|dc.description.abstract||[Purpose] UDP-glucuronosyltransferases (UGTs) catalyze the glucuronidation reaction which has been increasingly recognized as an important metabolic and detoxification pathway. Contrasting with the functional significance of UGTs, little is known about the molecular mechanisms of how UGT recognizes its substrates. Therefore, the overall goal of this thesis is to elucidate the catalytic selectivity of human UGTs. To approach this goal, three specific aims are 1) to determine the regioselectivity of UGT1A isoforms via kinetic profiling (a) and to identify two in vitro probes for hepatic UGT1A1 based on the enzyme’s regioselectivity (b); 2) to determine the UGT1A9-mediated glucuronidation parameters for selected flavonols (n=30) and establish a pharmacophore-based in silico model using this dataset; 3) to determine UGT1A9-mediated glucuronidation parameters for a large class of structurally diverse phenolics (n=145) and to establish a more generalized in silico model based on this large database.
[Methods] In the absence of a three-dimensional structure of the full-length enzyme, we employed a ligand-based QSAR approach in combination with experimentally determined “expert” knowledge. “Expert” knowledge was incorporated into a model to tackle the challenges in model construction and to ensure model quality. On the experimental side, the interaction of UGT-substrate was characterized by kinetic determination, which involves measuring glucuronidation rates at various concentrations of a substrate, and deriving the kinetic parameters (Km, Vmax, and CLint) by model fitting. On the in silico side, powerful QSAR techniques (Comparative Molecular Field Analysis (CoMFA) and/or Comparative Molecular Similarity Indices Analysis (CoMSIA)) combined with protein homology modeling were used to analyze the structure-activity relationships and uncover the structural features for good or poor UGT substrates.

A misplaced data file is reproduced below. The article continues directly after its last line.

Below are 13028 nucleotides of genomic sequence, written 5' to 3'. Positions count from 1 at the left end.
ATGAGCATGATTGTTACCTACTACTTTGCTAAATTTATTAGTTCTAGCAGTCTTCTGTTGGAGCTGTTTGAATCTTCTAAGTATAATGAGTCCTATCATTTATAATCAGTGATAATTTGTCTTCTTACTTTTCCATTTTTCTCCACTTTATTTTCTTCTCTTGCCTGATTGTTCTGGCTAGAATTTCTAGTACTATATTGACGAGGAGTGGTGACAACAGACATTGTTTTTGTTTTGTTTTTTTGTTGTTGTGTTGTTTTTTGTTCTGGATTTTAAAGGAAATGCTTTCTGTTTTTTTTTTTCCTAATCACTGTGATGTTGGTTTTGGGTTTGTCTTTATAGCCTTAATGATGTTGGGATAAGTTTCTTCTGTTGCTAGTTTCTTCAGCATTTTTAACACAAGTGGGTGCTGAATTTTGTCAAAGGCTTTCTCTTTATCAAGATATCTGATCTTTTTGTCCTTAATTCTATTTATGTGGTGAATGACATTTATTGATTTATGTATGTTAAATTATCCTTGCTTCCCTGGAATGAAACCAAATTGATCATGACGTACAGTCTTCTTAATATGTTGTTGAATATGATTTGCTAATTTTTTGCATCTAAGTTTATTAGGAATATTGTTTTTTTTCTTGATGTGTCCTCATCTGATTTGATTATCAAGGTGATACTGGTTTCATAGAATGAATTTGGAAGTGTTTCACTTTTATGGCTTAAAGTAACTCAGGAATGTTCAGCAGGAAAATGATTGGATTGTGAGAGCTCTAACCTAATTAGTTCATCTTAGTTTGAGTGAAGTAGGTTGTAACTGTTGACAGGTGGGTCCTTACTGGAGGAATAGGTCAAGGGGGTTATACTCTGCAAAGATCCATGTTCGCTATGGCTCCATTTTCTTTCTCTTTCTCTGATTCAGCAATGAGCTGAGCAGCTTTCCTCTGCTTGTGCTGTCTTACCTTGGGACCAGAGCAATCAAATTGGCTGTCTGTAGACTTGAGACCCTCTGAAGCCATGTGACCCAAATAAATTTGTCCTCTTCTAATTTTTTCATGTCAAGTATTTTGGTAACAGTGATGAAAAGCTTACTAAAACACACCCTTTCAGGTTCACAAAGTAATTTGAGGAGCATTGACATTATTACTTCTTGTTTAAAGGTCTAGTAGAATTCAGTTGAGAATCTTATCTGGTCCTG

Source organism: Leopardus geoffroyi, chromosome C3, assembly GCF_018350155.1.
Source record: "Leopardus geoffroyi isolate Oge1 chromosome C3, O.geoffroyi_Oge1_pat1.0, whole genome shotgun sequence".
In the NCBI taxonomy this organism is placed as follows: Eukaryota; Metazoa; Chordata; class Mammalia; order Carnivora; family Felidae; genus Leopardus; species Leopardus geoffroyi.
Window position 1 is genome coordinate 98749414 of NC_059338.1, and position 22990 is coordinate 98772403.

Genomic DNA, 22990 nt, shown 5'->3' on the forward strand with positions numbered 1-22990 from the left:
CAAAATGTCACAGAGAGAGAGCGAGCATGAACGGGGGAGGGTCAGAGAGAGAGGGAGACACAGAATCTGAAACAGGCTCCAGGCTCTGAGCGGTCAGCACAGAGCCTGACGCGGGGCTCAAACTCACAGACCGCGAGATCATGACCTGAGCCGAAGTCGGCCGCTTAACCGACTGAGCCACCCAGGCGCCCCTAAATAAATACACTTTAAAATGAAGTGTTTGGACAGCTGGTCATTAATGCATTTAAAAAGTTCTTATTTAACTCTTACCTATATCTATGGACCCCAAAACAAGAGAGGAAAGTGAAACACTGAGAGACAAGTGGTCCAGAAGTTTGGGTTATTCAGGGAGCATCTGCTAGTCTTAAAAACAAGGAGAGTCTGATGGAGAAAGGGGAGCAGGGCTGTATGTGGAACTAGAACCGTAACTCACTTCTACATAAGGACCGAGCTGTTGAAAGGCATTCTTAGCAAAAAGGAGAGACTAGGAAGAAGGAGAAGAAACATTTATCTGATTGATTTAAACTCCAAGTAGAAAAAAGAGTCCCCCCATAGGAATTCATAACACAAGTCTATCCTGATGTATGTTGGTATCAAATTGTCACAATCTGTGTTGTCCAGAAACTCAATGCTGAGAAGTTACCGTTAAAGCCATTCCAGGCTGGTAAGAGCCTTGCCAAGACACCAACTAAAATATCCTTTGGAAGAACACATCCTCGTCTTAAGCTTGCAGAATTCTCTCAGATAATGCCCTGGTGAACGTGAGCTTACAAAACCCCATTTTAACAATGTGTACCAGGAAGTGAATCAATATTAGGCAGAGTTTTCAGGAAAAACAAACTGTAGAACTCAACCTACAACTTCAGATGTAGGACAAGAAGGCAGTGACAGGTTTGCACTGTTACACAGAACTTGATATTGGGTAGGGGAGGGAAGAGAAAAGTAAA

[Results] 1a) UGT1A1 and 1A3 regioselectively metabolize 7-OH of flavonols, whereas UGT1A7, 1A8, 1A9 and 1A10 prefer to glucuronidate 3-OH group. UGT1A1 and 1A9 are the most efficient conjugating enzymes with Km values of ≤1 µM. 1b) UGT1A1 and 1A9 are the main isoforms for glucuronidating the two flavonoid probes 3,3’,4’-trihydroxyflavone (33’4’THF) and 3,6,4’-trihydroxyflavone (364’THF), where UGT1A1 accounts for 92 ± 7 % and 91 ± 10 % of 4’-O-glucuronidation of 33’4’THF and 364’THF, respectively, and UGT1A9 accounts for most of the 3-O-glucuronidation. Highly significant correlations (R2 > 0.944, p < 0.0001) between the rates of flavonoids 4’-O-glucuronidation and that of estradiol-3-glucuronidation or SN-38 glucuronidation are observed across 12 human liver microsomes (HLMs). 2) The derived CoMFA models for 30 flavonols possess good internal and external consistency and show statistical significance and substantive predictive abilities (Vmax model: q2 = 0.738, r2= 0.976, r2pred = 0.735; CLint model: q2 = 0.561, r2= 0.938, r2pred = 0.630). The contour maps derived from CoMFA modeling clearly indicate structural characteristics associated with rapid or slow 3-O-glucuronidation of flavonols. 3) The 3D-QSAR analyses based on 145 phenolics produce statistically reliable models with good predictive power (CoMFA: q2 = 0.548, r2= 0.949, r2pred = 0.775; CoMSIA: q2 = 0.579, r2= 0.876, r2pred = 0.700). The contour coefficient maps generated from CoMFA/CoMSIA are applied to elucidate structural features among substrates that are responsible for the selectivity differences. Furthermore, the contour coefficient maps are overlaid in the catalytic pocket of a homology model of UGT1A9; this enabled us to identify the UGT1A9 catalytic pocket with a high degree of confidence.
[Conclusion] The extensive kinetic characterization on the formation of multiple glucuronides from a UGT substrate indicates that multiple distinct binding modes within the catalytic domain are possible for a substrate molecule. Interestingly, in our study, formation of 4’-O-glucuronides from 33’4’THF and 364’THF is proven to be the excellent markers for hepatic UGT1A1, and for UGT1A1-mediated glucuronidation of SN-38. Further, we for the first time demonstrate that the approach of coupling CoMFA analysis with a pharmacophore-based structural alignment is viable for constructing a predictive model for regiospecific glucuronidation of flavonols by UGT1A9. In addition, based on a large set of structurally diverse molecules (including those with multiple glucuronidation sites), the 3D-QSAR techniques CoMFA/CoMSIA can be used to predict the substrate selectivity of UGT1A9. Our findings also provide a possible molecular basis for understanding UGT1A9 functions and its substrate selectivity.||